Special Feature: Will Stamp Duty replacement be fair?
There has been much coverage recently of a replacement for Stamp Duty finally approved by the Scottish Parliament last week amid claims that it will be ‘fairer’ than the tax it replaces.
The idea behind the new tax is admirable. A graduated tax in which you pay a higher rate of tax only on the part of the purchase price above a certain level is clearly better than the current ‘slab’ arrangement by which you pay a higher rate of tax on the whole purchase price once you get above a certain threshold.
Estate agents and think tanks have both been arguing in favour of such an approach since the current Stamp duty land tax (SDLT) was introduced in 2003. Moreover, it only goes to show that it can be done if you put your mind to it.
But, it is not necessarily the case that it will be ‘fairer’. Under the current proposals published by the Scottish Government in their consultation document almost everyone buying for between £200,000 and £300,000 could face steeper rises in tax than is desirable.
It’s all down to the tax rate applied and the number of tax bands that are introduced. The Scottish Government consultation assumed a 7% tax rate applied to the amount buyers pay over £180,000.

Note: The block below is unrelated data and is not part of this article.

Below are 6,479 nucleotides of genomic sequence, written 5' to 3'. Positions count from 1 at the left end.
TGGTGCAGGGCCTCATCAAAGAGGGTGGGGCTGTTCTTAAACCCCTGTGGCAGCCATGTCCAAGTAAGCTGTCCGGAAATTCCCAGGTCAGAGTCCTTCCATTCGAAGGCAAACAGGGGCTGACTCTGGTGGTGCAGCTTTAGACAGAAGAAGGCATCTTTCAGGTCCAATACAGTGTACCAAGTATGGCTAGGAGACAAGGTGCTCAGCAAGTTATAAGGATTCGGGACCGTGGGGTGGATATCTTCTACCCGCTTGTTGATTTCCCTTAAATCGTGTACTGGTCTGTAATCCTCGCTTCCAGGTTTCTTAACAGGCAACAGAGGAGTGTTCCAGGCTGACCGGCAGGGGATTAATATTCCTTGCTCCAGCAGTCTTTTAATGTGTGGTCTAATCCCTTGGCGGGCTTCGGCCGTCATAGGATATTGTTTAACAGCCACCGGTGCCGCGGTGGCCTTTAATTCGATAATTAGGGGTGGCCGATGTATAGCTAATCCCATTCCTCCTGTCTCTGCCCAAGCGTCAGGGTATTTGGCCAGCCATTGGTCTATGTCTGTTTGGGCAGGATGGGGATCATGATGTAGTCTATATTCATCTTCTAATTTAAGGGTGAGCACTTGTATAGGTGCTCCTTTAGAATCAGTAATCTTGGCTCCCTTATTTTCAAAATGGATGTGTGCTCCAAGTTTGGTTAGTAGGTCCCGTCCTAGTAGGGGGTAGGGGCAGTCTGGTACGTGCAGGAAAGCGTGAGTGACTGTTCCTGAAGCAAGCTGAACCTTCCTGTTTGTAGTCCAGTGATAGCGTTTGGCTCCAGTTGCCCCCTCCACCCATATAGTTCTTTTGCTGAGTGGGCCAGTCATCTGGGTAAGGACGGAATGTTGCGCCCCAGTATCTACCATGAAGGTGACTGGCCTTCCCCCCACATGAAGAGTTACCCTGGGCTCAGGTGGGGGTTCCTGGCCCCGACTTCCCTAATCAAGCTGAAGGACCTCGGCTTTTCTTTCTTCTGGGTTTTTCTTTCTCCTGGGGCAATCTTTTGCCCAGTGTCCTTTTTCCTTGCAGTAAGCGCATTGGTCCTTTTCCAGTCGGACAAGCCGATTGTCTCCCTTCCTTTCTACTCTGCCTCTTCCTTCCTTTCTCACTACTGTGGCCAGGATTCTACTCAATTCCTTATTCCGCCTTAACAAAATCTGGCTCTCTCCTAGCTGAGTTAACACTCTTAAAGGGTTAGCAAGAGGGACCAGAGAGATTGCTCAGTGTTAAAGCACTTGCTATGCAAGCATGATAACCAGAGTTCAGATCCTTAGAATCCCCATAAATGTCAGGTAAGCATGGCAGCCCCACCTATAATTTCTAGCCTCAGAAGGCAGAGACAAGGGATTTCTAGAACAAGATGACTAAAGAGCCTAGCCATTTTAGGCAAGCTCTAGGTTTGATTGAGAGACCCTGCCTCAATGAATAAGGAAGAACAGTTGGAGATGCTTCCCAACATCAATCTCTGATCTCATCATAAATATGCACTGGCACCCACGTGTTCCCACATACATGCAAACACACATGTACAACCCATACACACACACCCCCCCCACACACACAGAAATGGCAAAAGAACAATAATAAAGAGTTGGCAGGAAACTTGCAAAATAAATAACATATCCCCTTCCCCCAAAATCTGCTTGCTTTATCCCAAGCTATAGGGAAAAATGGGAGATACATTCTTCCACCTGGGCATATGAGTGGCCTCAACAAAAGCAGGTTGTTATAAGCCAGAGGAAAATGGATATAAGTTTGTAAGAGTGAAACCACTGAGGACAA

If that is applied in real life, anyone buying a house for between £210,000 and £249,000 will pay more than they currently do. These are not the mansion buying rich, but people who are buying typical family homes.
Even those buying a property between £250,000 and £300,000 will face a steeper hike in tax than would be necessary if the government applied the tax to a wider range of property values.
The solution is to introduce more tax bands. Indeed, the Scottish Government considered an entry level tax band of 2% (up to £250,000) followed by a higher band of 9.5% for properties above £250,000 but has been surprisingly quiet about it recently.
That seems to have been abandoned because the entry level tax band would have to be applied to cheaper properties (sold for over £125,000) to generate the same revenue.
But a 2% tax on the sale price above £125,000 is not going to be a large figure for most buyers. Someone buying a house at £150,000, for example, would pay just £500 in tax, £1,000 less than they would pay today.
A lower threshold for the tax together with a low tax rate would give a smoother increase in tax as property values increase with fewer sudden leaps and the great majority of buyers paying less than they currently would.
So, whether a reformed version of SDLT would be desirable in the rest of the UK depends crucially on the tax thresholds and the tax rates applied.
It’s a good idea in principle, but whether it will be fair to mid-market buyers depends on how the government sets the tax rates.